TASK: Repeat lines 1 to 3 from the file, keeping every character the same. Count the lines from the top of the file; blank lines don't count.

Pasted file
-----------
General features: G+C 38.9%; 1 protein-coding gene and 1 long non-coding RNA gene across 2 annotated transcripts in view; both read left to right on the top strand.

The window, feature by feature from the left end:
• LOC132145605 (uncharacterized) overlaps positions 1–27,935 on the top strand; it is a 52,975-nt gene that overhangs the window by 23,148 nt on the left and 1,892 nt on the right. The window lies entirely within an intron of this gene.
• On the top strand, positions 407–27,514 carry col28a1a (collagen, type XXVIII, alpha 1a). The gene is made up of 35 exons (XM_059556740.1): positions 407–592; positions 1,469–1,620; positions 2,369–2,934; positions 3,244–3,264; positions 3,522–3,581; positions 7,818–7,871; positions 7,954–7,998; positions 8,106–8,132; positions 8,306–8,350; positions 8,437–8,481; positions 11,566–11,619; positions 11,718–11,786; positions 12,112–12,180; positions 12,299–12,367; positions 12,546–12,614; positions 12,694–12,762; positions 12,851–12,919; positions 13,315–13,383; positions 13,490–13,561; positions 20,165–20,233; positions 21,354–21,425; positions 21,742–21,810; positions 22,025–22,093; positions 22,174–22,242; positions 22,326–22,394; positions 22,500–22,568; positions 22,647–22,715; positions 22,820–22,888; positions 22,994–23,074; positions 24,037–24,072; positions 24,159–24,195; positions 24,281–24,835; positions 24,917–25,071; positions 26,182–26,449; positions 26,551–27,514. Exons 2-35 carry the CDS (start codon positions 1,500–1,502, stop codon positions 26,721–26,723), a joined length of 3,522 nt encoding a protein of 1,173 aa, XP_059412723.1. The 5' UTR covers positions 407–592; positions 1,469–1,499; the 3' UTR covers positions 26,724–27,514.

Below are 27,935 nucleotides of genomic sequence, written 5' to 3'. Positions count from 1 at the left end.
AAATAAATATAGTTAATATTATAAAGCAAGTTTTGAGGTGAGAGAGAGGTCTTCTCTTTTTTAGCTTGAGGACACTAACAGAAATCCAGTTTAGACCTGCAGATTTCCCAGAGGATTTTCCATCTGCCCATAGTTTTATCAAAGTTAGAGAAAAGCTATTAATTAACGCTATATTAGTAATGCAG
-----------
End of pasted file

General features: G+C 38.9%; 1 protein-coding gene and 1 long non-coding RNA gene across 2 annotated transcripts in view; both read left to right on the top strand.

The window, feature by feature from the left end:
• LOC132145605 (uncharacterized) overlaps positions 1–27,935 on the top strand; it is a 52,975-nt gene that overhangs the window by 23,148 nt on the left and 1,892 nt on the right. The window lies entirely within an intron of this gene.